The strangest thing about moving out was how quickly I managed to pack everything away, and erase every trace of my presence, insodoing, wiping it clean of all the personalised touched which had built up since the previous autumn. The desk lamp was back on the desk, and not in the corner where it had been moved to make space for my computer and free up a plug socket. The inflatable sofa was gone, never to squeak embarrassingly in that room again. The posters, which had been rearranged a couple of times until I was completely happy, were gone, leaving only blank walls for the next person to smother with whatever they wanted. My duvet cover no longer gave the room a splash of blue, and the bathroom was now completely empty, apart from the scummy bar of soap I left behind lest I smear it all over my neatly packed towels. The stereo, which had probably driven the person above me mad frm time to time, was now back in its box, as were the CDs which had occupied an entire shelf. Would the next person use the shelves for their CDs, or would they bring a rack from home? What would they put in their drawers? Would they leave the bed as it was, or move it somewhere? Would the maintenance people have go round to oiling the groaning bathroom door by the time they moved in? Above all else, why did I care? Why? Because it’s MY room, and they will just be a lodger I have allowed to stay there. It will always be my room.

The person before me probably said the same.

The Summer Ball

Hard as it is to believe, a whole year at University is over. First year exams are in the past, and the end of the year has to be signalled in some way. The way it is signalled here in Colchester is the Summer Ball.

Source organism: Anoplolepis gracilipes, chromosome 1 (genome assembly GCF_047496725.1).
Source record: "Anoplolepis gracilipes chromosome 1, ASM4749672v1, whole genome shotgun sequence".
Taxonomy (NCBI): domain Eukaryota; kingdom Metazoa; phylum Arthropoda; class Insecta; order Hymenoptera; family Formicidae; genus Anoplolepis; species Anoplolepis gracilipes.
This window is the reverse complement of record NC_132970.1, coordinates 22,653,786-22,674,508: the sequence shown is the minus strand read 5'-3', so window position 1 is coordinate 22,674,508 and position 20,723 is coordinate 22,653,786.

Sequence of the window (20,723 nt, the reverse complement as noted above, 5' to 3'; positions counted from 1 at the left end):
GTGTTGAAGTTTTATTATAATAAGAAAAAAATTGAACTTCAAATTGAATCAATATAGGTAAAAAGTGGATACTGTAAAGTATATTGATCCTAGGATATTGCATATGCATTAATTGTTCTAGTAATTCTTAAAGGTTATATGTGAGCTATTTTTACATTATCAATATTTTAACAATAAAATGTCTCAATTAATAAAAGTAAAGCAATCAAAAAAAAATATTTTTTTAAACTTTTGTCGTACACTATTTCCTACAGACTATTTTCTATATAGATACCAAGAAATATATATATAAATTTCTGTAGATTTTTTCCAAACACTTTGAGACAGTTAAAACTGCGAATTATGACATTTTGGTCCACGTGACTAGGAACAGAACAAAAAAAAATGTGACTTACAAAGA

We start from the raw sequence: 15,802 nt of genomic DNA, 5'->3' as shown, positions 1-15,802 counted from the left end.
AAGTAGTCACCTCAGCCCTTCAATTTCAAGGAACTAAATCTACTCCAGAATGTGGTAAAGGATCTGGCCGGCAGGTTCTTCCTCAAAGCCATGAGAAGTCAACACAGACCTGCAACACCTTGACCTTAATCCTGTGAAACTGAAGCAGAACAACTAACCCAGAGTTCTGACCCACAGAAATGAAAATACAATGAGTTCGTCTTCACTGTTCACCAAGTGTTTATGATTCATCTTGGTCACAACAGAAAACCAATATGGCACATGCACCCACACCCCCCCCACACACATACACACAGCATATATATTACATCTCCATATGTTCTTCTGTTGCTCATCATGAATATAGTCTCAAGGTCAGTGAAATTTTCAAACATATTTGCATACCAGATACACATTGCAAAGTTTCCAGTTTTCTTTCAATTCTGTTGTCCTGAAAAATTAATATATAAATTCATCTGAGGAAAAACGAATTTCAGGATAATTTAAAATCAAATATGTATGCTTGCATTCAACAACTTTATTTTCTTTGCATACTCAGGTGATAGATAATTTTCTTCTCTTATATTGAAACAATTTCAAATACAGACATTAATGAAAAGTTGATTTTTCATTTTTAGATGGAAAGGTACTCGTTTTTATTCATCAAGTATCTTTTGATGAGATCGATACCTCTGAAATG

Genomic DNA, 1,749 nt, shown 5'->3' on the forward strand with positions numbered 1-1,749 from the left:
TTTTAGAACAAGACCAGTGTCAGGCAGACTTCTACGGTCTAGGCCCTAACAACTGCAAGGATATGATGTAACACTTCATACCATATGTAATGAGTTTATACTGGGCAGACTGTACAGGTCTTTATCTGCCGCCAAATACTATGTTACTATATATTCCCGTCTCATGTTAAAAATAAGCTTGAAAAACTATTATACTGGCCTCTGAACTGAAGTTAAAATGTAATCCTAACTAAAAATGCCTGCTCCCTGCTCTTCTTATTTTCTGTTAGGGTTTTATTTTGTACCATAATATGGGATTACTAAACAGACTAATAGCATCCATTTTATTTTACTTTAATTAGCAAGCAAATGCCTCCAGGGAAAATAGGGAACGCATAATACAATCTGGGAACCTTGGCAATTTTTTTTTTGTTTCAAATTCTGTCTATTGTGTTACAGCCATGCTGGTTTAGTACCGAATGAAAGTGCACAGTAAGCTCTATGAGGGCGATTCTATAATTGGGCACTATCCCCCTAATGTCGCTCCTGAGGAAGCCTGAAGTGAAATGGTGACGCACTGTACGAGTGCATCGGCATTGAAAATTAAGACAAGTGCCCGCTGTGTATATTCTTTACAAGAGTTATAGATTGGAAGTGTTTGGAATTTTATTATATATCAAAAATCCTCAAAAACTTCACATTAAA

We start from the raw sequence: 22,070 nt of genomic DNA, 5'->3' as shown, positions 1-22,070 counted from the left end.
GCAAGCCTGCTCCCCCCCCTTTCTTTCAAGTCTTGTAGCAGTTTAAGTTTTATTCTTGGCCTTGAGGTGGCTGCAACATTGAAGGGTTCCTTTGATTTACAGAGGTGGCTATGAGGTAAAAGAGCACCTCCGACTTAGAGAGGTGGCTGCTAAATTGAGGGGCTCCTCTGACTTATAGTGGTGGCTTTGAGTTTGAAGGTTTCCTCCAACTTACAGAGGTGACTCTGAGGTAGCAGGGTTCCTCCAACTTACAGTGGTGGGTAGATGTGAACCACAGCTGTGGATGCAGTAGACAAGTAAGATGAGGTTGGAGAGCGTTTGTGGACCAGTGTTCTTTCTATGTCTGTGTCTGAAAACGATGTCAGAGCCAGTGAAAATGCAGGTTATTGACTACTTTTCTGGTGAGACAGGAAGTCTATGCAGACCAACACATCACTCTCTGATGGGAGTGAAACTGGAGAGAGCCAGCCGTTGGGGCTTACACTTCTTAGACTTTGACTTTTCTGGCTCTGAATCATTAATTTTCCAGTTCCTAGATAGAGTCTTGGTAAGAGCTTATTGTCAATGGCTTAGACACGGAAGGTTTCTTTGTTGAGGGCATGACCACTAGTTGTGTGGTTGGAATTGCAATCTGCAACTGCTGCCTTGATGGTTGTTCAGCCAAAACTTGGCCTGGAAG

The Summer Ball is very difficult to describe to someone who hasn’t seen it, and if they have, there’s no reason to describe it at all. Those of you who’ve experienced a HGS/FSG Leavers’ Ball will have a vague idea, and therefore a better starting point than most. Imagine the Leavers’ Ball. Multiply the number of people present by 10 or 15. Move them outside onto a massive field. In this field, build a marquee the size of a football pitch, and put a stage and dancefloor inside it, as well as a load of tables and seating. Place other tents around the outer edges of the enclosure, and scatter some fairground rides liberally in the spaces remaining. Then bring in some live acts, and DJs, add alcohol, and you’re getting a rough idea of what the Summer Ball is like – a cross between black tie dinner, fair, and festival.

And so it was, we bought our tickets, and prepared for the night. (‘We’ is Emma and I, just in case you were beginning to think that I had got all pretentious, and was using the royal "we"). Had we been a little more adventurous with our money, we could have bought a ticket for £55 which entitled us to entry (no surprises there) a portrait photo, a ‘Survivors’ photo, a raffle ticket, entry to the casino, and the three course meal. This would let us in at 5.30pm and allow us all the fun we could possibly have for a whole 12 hours. Instead, we chose the tickets which meant we didn’t get the meal, and were let in at 9pm instead. This saved us an impressive £15, woo!

This is the point where I would ramble on about all the great things we did during our nine hour stay at the ball, but I won’t. All I will say is that a splendid time was had by all, and we survived, to stagger home bleary eyed as the sun rose above the horizon. I would also post photos, but they’d all be nicked from other people, who would then get very angry, and probably hit me, or at least look disapprovingly in my general direction, which is the last thing I want.

Just use your imagination. And ask politely if you want to see the pictures.